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Poll: When will we have driverless cars for the masses?

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Thread: When will we have driverless cars for the masses?

  1. #1
    Admin Daniel Nenni's Avatar
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    When will we have driverless cars for the masses?

    Interesting interview with Simon Segars, CEO of ARM. Nice piece of history. I have been researching automotive IP for a blog and have been asking how long will it be until we have driverless cars? According to Elon Musk it is right around the corner but as a semiconductor professional I am a bit less optimistic.

    When will we have driverless cars for the masses?-simon-segars.jpg

    Will Arm's Simon Segars Do For Self-Driving Cars What He Did For The Mobile Phone?

    I do know however that quite a few companies are working on it. Automotive is one of those market segments where systems companies are now developing their own chips. We see this first hand on SemiWiki as we track our automotive related blogs and the domains that read them. To date we have published 354 automotive blogs that have been viewed close to 1.5M times by more than 1k different domains. It really is the who's who of the automotive industry.

    So the question is: When will driverless (fully autonomous) cars come to the masses?

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    Blogger Bernard Murphy's Avatar
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    Perhaps sooner in constrained environments. I saw one suggestion of driverless cars in gated communities for retirees. Makes sense.

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    Admin Daniel Nenni's Avatar
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    Quote Originally Posted by Bernard Murphy View Post
    Perhaps sooner in constrained environments. I saw one suggestion of driverless cars in gated communities for retirees. Makes sense.
    Agreed, followed by mass transit and congested city taxis. A completely autonomous society would work much better than a partial one and that will take time. My guess is 10+ years.

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    Quote Originally Posted by Daniel Nenni View Post
    Agreed, followed by mass transit and congested city taxis. A completely autonomous society would work much better than a partial one and that will take time. My guess is 10+ years.
    I strongly recommend to read this article comparing Waymo (google self-driving car program) and Xerox : Google’s Waymo risks repeating Silicon Valley’s most famous blunder | Ars Technica

    Basically we need to reach a point where the cars won't need a human - which is not the case : Waymo still put a driver behind the wheels because we need someone in case there is a situation where the computer can't decide what to do.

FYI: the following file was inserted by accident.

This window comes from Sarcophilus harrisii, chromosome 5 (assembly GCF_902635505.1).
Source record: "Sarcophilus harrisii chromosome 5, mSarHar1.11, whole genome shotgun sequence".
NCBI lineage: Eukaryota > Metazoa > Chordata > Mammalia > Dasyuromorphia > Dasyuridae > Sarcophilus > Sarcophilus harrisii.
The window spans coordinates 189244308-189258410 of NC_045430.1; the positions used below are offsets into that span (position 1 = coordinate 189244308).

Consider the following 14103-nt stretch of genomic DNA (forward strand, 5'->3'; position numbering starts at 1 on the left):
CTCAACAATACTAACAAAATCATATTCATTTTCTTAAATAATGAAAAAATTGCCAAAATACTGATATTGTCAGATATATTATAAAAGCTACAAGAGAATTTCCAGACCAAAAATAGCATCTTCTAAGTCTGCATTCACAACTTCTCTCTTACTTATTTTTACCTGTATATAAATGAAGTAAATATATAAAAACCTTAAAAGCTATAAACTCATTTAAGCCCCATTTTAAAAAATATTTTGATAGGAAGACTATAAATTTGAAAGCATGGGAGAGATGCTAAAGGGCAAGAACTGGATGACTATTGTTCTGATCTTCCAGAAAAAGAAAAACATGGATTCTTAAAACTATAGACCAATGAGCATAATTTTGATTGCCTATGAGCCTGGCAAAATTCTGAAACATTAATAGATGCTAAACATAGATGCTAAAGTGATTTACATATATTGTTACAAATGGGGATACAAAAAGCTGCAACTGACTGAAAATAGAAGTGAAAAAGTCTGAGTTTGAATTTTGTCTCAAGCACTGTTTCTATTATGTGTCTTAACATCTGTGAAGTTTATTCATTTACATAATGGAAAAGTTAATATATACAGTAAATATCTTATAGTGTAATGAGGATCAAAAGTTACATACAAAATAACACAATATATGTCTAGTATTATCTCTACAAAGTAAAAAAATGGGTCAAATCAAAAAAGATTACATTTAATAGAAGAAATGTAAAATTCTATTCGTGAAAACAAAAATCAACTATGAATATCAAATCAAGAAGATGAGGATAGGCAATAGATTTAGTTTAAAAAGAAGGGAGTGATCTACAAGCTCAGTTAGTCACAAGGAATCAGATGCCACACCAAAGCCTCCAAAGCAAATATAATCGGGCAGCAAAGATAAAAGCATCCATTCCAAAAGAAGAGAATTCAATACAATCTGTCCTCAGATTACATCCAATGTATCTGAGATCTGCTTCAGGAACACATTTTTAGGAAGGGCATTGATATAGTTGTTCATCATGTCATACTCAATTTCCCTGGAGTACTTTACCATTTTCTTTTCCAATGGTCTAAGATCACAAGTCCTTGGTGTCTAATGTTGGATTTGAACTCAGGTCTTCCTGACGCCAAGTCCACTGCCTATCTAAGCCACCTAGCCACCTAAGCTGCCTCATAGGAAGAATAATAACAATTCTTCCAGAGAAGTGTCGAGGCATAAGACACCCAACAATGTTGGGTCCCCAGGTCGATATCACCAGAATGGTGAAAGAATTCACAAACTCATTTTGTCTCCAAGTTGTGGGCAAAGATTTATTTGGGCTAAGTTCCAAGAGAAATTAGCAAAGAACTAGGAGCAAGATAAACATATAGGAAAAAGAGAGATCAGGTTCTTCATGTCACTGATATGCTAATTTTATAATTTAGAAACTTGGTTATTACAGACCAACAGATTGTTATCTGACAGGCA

Waymo's approach is to target taxi's speed : 65 / 70 mph because this is the market they are trying to enter. However it might be the wrong approach, because today we can already have self driving car at 25mph in retired community (and the person who built the start-up is someone from Google Waymo who left). The Waymo approach is compared to the Xerox approach with the PC back in the 70s before Apple enter the market with a mass approach and more successful in the 80s.

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    Admin Daniel Nenni's Avatar
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    Excellent article, well researched. It reminded me that a great product must be matched with a great company.

    Quote Originally Posted by simoncc2 View Post
    I strongly recommend to read this article comparing Waymo (google self-driving car program) and Xerox : Google’s Waymo risks repeating Silicon Valley’s most famous blunder | Ars Technica

    Basically we need to reach a point where the cars won't need a human - which is not the case : Waymo still put a driver behind the wheels because we need someone in case there is a situation where the computer can't decide what to do.

    Waymo's approach is to target taxi's speed : 65 / 70 mph because this is the market they are trying to enter. However it might be the wrong approach, because today we can already have self driving car at 25mph in retired community (and the person who built the start-up is someone from Google Waymo who left). The Waymo approach is compared to the Xerox approach with the PC back in the 70s before Apple enter the market with a mass approach and more successful in the 80s.

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